"The humanitarian space needs to be preserved so that people can receive the help they need,” said Fabrizio Carboni, ICRC director for Near and Middle East in Geneva.
The IRC said it was also concerned about how the Turkish offensive might impact life-saving humanitarian services for people living in the region.
"As Turkish offensive in Syria begins, the IRC is deeply concerned about the lives and livelihoods of the two million civilians in northeast Syria who have already survived ISIS brutality and multiple displacements," the IRC said in a statement.
"A military offensive could displace 300,000 people and disrupt life-saving humanitarian services, including the IRC's."
Two civilians were killed and two others injured in the Turkish aerial bombardment on the village of Misharrafa, west of Ras al-Ain, the Kurdish-led Syrian Democratic Forces (SDF) tweeted.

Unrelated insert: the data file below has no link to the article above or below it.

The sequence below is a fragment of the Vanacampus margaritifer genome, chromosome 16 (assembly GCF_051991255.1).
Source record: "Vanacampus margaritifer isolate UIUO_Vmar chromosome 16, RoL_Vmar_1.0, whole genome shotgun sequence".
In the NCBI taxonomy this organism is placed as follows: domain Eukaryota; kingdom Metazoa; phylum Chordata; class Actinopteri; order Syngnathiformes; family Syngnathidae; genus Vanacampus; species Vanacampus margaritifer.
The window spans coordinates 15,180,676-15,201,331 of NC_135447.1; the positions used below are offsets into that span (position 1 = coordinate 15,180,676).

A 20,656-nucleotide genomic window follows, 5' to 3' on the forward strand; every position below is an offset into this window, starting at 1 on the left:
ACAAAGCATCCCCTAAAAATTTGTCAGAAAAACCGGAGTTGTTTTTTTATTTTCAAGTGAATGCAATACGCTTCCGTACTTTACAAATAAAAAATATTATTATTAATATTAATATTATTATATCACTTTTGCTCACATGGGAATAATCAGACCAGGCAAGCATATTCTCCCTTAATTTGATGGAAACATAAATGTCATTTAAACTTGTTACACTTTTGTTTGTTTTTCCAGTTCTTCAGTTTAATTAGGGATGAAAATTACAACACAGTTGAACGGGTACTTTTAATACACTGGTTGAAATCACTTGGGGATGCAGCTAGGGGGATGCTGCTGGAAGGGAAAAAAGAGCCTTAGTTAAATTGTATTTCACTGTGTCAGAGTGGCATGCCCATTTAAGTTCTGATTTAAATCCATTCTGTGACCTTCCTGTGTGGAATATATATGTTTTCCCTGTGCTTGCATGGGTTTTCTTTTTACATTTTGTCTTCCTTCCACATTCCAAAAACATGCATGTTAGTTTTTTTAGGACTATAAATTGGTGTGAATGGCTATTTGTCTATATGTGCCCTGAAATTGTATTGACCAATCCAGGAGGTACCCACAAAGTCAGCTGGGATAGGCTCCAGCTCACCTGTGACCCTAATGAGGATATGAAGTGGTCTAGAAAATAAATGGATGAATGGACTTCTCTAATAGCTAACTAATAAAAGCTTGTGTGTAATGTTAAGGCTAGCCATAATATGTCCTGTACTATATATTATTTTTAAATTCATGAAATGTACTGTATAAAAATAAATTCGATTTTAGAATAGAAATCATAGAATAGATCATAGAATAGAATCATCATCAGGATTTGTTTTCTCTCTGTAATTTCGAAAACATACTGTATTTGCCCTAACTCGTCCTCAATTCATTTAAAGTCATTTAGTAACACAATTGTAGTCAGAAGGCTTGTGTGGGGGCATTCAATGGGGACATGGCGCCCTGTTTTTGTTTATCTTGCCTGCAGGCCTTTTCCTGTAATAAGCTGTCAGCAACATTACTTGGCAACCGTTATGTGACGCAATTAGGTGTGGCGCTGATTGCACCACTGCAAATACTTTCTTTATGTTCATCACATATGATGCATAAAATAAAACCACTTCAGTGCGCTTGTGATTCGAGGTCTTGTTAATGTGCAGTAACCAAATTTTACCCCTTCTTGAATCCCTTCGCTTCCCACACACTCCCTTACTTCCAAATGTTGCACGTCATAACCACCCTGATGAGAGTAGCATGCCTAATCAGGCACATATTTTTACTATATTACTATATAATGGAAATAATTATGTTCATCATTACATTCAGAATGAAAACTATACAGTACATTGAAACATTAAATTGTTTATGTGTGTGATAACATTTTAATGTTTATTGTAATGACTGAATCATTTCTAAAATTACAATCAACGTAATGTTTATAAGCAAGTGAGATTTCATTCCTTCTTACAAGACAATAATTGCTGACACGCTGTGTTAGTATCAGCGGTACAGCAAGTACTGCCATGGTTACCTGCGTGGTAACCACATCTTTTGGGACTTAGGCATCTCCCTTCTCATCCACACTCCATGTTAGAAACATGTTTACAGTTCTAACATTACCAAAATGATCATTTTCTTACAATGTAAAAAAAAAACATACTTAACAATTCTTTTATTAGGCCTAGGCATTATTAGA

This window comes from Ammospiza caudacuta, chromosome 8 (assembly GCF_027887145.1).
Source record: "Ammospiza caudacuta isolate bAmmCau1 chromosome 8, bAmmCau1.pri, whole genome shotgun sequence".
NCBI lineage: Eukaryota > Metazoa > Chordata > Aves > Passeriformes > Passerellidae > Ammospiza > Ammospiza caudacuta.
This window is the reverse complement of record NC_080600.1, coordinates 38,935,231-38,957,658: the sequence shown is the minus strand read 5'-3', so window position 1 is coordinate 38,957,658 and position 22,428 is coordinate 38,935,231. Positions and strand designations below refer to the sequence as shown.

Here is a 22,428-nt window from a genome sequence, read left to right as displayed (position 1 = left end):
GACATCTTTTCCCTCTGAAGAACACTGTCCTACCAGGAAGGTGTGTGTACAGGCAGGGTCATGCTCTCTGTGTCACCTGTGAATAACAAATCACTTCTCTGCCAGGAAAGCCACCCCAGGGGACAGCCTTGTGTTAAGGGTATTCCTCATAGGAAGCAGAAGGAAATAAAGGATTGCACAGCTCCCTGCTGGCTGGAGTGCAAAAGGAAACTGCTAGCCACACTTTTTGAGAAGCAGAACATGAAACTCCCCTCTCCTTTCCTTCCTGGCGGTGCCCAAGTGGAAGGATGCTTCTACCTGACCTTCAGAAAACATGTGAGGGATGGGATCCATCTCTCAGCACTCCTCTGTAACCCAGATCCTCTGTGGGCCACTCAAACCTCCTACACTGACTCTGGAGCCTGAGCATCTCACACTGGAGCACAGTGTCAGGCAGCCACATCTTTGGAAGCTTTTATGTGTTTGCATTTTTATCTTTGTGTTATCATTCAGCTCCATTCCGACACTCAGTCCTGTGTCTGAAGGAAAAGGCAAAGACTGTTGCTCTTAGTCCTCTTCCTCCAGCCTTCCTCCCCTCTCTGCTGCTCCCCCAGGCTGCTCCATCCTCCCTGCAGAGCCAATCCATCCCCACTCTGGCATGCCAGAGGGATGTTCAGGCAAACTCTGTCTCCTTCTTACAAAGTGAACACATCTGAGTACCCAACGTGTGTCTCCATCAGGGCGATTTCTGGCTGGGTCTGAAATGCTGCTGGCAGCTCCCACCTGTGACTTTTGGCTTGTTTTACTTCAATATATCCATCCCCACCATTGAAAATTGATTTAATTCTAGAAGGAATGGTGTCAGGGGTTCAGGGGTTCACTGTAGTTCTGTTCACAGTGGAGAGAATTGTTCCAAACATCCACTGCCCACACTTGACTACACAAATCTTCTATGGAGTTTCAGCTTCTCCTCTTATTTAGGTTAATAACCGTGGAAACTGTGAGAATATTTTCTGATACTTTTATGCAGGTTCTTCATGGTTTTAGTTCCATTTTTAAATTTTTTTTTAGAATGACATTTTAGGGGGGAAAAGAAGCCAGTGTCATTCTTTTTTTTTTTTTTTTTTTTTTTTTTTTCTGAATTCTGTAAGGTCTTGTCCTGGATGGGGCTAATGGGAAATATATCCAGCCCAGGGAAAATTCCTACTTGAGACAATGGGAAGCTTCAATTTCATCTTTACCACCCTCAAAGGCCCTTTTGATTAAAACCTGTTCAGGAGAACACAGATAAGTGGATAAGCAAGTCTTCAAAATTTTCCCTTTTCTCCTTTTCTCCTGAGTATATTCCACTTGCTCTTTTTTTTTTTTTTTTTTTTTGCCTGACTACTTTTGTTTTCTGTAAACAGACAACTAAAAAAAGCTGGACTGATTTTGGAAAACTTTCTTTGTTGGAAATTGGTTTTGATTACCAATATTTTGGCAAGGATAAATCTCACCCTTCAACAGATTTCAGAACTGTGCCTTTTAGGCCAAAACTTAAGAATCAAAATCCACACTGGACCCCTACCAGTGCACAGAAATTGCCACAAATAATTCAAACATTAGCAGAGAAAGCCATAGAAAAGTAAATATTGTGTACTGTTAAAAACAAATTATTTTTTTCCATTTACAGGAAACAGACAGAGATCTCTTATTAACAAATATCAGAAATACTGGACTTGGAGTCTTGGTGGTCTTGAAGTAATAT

Turkish artillery shelling is targeting areas near the Bouzra dam in Derik, which provides water to hundreds of thousands of civilians in northern Syria, according to the SDF.
The bombardment has also hit civilian homes in the village of Sikarkah, in eastern Qamishli, the SDF said in a post on Twitter.
It is absolute gridlock here in northern Syria, near the border with Turkey, as people try to flee to safety with little idea of what the Turkish military has in store for them.
For civilians living in this Kurdish stronghold, it's their worst nightmare playing out before their eyes.
There was a hope up until the last minute that perhaps the US would stand in support of its Kurdish allies and prevent this incursion from happening.